By Leah Sewell | Marketing
With stats provided by Tricia Karlin | Collection Services
Lawrencians didn't flinch in the face of tough, true life topics in June, according to our circulation statistics; even our comedy tastes ran dark.
Tied for 5th most checked-out nonfiction last month, humorist David Sedaris and New Yorker writer David Grann share one thing in common here: Both probe dark depths -- Sedaris through confrontation with middle age and mortality and Grann through exploration of a horrific early 20th century killing spree motivated by greed for oil riches.
Tied for 4th most popular nonfiction titles last month are two very different sorts of biopics about two "geniuses" (one of whom is vehemently self-proclaimed, natch). Wolff's treatise on the chaotic inner-workings of the current White House occupation is reputedly cringe-worthy stuff, but that didn't keep Lawrence readers from becoming spectators to this bout of mud-slinging, presumably while experiencing a condition known as "horrifying as it was, I simply couldn't tear my eyes away." As one reviewer put it, "Throughout the book, I kept saying, 'Oh, my God.'"
No worries, though! We threw spring water onto that political dumpster fire with Leonardo Da Vinci, a full-color study on a bonafide artistic genius that one reviewer calls "a pleasure to hold and behold." We contain multitudes, Lawrence, especially when it comes to our whipsaw tastes in nonfiction.
It's no surprise that a college town population saw high circulation numbers with this memoir by Tara Westover. It reads -- in the parlance of English Comp instructors -- like a syllabus-worthy example of the literacy narrative essay. But this is no simple text, and reviewers are split over how to feel about this deeply personal story, in which Westover reckons with her outlier upbringing and relatively late embrace of "typical" American education via Brigham Young University. As one reader put it, "Every time I thought something was too painful to read, I thought how much more painful it must have been to write."
Carrying on the theme of a dark mood, Lawrencians checked out this made-for-bestseller-list-monikered true crime treatise by Bill James, who, in far less somber tones, is known for his writings on baseball. Deemed "suspenseful" and a nail-biting psychological thriller, we flocked to put our holds on The Man from the Train. Perhaps we're trained (unintended, sorry!) to consume titles featuring a title character described in gendered anonymity interacting via adjective phrase with - on? - above? - from? - a train (as seen here, obvs, although, it's important to note, the character in the title at hand isn't infantilized).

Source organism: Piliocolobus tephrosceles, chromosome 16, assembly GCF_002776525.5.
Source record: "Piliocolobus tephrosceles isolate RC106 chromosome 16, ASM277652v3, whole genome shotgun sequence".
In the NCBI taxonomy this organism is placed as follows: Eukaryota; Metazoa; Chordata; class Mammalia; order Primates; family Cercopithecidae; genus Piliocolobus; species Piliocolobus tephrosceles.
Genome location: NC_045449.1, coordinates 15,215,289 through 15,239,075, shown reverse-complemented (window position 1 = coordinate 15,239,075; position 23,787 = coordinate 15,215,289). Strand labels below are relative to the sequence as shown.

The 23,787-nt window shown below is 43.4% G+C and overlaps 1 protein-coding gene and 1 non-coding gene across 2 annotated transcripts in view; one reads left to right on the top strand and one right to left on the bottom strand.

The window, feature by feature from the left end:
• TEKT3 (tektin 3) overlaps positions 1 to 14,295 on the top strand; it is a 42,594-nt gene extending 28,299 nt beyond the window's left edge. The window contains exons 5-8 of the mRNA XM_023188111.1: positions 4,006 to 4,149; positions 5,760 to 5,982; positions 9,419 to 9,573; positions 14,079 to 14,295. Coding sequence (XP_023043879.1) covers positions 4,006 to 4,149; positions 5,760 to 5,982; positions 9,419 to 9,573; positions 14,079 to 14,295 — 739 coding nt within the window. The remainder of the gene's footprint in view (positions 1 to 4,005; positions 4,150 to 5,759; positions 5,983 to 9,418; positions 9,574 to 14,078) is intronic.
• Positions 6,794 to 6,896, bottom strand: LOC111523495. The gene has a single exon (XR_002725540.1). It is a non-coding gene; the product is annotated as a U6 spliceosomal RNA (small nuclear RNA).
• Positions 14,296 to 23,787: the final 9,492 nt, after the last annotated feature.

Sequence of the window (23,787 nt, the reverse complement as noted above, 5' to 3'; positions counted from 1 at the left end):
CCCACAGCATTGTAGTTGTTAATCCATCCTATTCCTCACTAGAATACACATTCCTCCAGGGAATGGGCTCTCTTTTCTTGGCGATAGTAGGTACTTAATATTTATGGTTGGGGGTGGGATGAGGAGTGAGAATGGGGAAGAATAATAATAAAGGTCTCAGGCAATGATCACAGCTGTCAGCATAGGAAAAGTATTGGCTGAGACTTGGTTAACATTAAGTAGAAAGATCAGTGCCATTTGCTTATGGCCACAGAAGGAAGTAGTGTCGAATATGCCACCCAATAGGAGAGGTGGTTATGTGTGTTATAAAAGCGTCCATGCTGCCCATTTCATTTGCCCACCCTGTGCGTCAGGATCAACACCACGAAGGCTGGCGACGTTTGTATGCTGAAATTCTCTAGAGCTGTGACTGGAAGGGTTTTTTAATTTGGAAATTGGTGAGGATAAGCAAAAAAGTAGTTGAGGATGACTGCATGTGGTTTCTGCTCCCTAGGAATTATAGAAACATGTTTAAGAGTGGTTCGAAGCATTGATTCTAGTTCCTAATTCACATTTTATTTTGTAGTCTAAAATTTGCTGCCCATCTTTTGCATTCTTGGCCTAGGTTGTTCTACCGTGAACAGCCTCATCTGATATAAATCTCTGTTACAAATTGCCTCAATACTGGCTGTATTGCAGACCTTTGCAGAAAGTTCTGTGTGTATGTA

Perhaps we're in a mood to reflect with horror on a serial murderer from the comforting distance of a hundred years' time as a brief respite from the present day, which many, indeed, would describe in horror-genre-esque terms. Although our iconic horror authors tend to refer to our times in Orwellian ones more often.
The #1 most-checked-out nonfiction book last month should come as no surprise. We won't get into why this title, too, is highly marketable, because that's a conversation that probably happened among editors and publicists who hold sway over decision-making when publishing a work posthumously. The surprising thing here, though, isn't that I'll Be Gone in the Dark holds primary position with Lawrence readers, but the fact that, in the context of this list, it's actually quite an uplifting read. At its core, it is a story of good versus evil -- a vigilante journalist-turned-detective bent on apprehending a fearsome killer and rapist to bring him finally to justice.
Although the author died before she could see the fruits of her maddening labor, her readership lived to see the arrest of the alleged Golden State Killer earlier this spring, mere months after the book's publication and just one day after the the HBO series adaptation started filming. The unlikely sequence of events involved in this book being produced, plus the proximity of the alleged killer's arrest, hurtled droves of Americans to read McNamara's tale, fueled by the certainty of knowing that justice would prevail. In these uncertain times, it's what might be considered a happy ending -- and one that Lawrencians were especially keen to consume.